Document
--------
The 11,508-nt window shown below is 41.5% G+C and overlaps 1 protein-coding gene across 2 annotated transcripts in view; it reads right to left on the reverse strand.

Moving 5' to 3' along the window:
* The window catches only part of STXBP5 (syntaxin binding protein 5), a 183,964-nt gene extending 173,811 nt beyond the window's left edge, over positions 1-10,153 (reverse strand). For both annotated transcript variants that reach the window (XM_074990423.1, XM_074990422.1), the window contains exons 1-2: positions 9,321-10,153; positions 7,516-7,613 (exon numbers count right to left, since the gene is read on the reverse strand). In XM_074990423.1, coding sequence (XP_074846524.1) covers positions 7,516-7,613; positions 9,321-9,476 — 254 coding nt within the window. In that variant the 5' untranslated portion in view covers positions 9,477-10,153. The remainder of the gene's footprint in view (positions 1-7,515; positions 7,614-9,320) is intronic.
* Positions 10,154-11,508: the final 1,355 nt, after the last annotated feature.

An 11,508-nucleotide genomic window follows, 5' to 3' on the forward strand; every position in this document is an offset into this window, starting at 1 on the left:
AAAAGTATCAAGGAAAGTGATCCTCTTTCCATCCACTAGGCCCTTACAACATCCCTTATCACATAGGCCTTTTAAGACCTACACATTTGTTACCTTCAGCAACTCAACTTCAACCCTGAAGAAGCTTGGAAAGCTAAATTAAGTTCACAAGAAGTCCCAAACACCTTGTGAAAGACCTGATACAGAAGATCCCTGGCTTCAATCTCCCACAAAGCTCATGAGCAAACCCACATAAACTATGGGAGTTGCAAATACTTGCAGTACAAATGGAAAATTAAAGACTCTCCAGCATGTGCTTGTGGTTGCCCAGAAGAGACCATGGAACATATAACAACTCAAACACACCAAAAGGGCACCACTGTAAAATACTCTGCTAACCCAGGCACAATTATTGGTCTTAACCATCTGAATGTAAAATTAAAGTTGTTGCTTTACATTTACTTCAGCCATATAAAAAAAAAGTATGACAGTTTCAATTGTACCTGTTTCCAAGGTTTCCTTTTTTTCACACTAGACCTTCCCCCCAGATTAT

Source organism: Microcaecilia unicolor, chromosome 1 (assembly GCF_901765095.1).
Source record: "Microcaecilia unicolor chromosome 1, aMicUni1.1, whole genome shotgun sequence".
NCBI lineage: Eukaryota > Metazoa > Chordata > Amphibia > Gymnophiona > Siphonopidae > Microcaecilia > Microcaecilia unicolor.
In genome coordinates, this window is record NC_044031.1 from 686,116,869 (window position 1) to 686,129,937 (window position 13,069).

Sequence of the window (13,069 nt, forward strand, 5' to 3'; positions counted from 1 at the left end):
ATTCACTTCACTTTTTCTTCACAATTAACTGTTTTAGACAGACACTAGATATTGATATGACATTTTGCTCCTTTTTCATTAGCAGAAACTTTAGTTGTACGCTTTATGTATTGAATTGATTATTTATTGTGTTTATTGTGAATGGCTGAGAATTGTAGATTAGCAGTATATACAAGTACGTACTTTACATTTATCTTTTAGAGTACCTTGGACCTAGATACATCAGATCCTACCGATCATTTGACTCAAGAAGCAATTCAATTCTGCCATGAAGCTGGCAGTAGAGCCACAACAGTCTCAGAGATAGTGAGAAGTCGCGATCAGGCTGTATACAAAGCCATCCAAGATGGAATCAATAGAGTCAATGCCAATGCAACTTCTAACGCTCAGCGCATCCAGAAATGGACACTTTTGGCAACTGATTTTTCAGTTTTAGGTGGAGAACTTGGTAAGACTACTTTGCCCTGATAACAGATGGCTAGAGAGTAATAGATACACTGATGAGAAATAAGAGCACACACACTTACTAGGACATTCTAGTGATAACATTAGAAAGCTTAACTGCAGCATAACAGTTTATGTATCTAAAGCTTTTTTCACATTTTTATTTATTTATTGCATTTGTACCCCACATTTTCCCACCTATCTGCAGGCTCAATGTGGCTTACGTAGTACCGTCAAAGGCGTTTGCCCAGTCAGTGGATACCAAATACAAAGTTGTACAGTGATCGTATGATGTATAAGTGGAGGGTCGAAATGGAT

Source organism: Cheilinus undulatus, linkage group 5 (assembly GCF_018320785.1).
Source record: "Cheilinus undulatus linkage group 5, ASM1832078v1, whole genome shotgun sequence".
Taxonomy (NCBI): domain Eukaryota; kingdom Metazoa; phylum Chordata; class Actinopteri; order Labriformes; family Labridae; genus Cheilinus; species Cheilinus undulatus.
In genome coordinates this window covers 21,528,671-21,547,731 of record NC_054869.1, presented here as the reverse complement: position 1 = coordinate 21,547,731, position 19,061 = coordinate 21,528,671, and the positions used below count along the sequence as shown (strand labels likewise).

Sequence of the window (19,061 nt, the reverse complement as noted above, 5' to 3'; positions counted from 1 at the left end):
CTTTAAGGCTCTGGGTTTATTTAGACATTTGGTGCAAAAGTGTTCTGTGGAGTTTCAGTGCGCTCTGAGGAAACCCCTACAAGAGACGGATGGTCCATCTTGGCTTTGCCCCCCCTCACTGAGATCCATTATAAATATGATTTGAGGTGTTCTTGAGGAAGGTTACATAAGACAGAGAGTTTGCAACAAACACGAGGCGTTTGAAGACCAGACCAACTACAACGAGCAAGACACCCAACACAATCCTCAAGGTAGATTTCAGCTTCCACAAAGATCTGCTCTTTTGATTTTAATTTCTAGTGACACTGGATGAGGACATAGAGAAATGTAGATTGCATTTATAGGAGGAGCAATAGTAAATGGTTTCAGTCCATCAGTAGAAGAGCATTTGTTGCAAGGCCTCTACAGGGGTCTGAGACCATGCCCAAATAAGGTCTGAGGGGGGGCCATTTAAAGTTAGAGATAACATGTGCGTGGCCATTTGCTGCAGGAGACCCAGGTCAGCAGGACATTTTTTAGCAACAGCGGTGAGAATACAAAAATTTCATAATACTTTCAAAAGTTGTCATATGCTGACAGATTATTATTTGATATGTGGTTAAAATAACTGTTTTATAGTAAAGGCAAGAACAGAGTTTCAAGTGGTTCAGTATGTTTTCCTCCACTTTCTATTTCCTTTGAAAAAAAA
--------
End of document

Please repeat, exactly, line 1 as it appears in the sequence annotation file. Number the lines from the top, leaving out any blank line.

The 11,508-nt window shown below is 41.5% G+C and overlaps 1 protein-coding gene across 2 annotated transcripts in view; it reads right to left on the reverse strand.